If the appellees in the present appeal, defendants below, in fact intentionally propagated a falsehood when they wrote that Mr. Lavin's death was attributable solely to Mr. Banyas, we believe that they could also be found liable for the emotional distress suffered by Mr. Banyas.

293 Pa.Super. at 127, 437 A.2d at 1239.

In his application for interlocutory appeal, defendant states the question presented under this point as "whether Count V of the Second Amended Complaint states a claim for relief." The briefs of the parties address themselves to the issue of whether the count states a claim upon which relief can be granted. In considering whether a complaint states a cause of action, all facts well pleaded must be accepted as true. Jones v. International Union of Operating Engineers, 72 N.M. 322, 383 P.2d 571 (1963). Dismissal for failure to state a claim upon which relief can be granted is improper unless it appears that plaintiff is not entitled to relief under any state of facts provable under the claim. Pattison v. Ford, 82 N.M. 605, 485 P.2d 361 (Ct.App. 1971).

Both plaintiff and defendant refer to this Court in their briefs as one alleging intentional infliction of emotional distress. That cause of action is recognized in New Mexico. Dominguez v. Stone, 97 N.M. 211, 638 P.2d 423 (Ct.App. 1981); Mantz v. Follingstad, 84 N.M. 473, 505 P.2d 68 (Ct.App. 1972). Standards set forth in Dominguez and Mantz, taken from the Restatement (Second) of Torts, Section 46 (1965), require that the conduct which causes the emotional distress be "extreme and outrageous" and that the emotional distress be severe. Dominguez, 97 N.M. at 214-15, 638 P.2d at 426-27.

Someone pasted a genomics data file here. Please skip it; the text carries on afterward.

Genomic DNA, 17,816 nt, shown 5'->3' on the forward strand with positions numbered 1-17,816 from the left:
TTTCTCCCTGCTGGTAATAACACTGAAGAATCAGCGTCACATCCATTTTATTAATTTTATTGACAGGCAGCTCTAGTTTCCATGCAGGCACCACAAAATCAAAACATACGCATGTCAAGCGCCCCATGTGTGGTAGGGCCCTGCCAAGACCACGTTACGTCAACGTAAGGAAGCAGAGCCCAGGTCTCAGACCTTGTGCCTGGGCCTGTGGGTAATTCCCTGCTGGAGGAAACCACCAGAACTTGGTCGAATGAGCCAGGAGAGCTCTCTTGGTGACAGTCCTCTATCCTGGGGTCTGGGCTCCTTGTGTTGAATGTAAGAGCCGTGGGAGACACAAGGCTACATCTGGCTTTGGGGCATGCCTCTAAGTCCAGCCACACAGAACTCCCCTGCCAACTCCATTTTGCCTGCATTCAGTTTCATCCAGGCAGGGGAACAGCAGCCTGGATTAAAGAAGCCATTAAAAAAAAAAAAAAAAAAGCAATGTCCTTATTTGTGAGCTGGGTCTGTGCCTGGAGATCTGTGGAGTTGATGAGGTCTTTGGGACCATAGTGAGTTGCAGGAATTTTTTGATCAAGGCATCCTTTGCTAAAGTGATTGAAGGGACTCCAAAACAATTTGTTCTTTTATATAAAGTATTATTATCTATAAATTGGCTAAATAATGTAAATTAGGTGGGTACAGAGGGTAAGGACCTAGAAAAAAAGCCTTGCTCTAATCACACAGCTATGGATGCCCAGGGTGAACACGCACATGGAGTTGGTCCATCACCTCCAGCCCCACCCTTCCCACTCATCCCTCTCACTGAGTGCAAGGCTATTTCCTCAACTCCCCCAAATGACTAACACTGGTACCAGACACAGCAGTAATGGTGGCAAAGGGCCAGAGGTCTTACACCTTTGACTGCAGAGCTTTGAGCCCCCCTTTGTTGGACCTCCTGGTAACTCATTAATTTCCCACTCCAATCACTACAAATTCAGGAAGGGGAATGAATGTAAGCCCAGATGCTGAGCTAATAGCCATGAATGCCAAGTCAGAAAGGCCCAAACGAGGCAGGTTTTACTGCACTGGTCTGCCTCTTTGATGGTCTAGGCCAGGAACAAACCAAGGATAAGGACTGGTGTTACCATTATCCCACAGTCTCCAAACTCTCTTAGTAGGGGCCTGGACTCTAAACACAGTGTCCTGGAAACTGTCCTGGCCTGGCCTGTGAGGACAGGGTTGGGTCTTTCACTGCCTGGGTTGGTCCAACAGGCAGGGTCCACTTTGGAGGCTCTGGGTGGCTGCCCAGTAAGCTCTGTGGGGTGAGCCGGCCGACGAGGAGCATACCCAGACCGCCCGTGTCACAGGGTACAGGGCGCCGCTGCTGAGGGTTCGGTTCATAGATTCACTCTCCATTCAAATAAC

Defendant argued below that plaintiff's complaint should be dismissed because the conduct alleged by plaintiff was neither extreme nor outrageous, and because plaintiff has failed to allege the existence of any physical injury attendant to his claim of intentional infliction of emotional distress.

Plaintiff's complaint sufficiently alleges a claim of intentional infliction of emotional distress. There is no requirement that plaintiff plead each element of his claim, including resulting bodily harm, in order to allege a cause of action for intentional infliction of emotional distress. See Dominguez v. Stone. Under our liberal rules of pleading the principal function of a complaint is to give fair notice of the general nature of the claims asserted. Malone v. Swift Fresh Meats Co., 91 N.M. 359, 574 P.2d 283 (1978); Pacheco v. Martinez, 97 N.M. 37, 636 P.2d 308 (Ct.App. 1981). There is no requirement that plaintiff suffer bodily harm in order to recover for intentionally inflicted emotional distress, although he may recover for such harm if it results from such conduct. See Dominguez v. Stone; see also Restatement (Second) of Torts, § 46(1) (1965).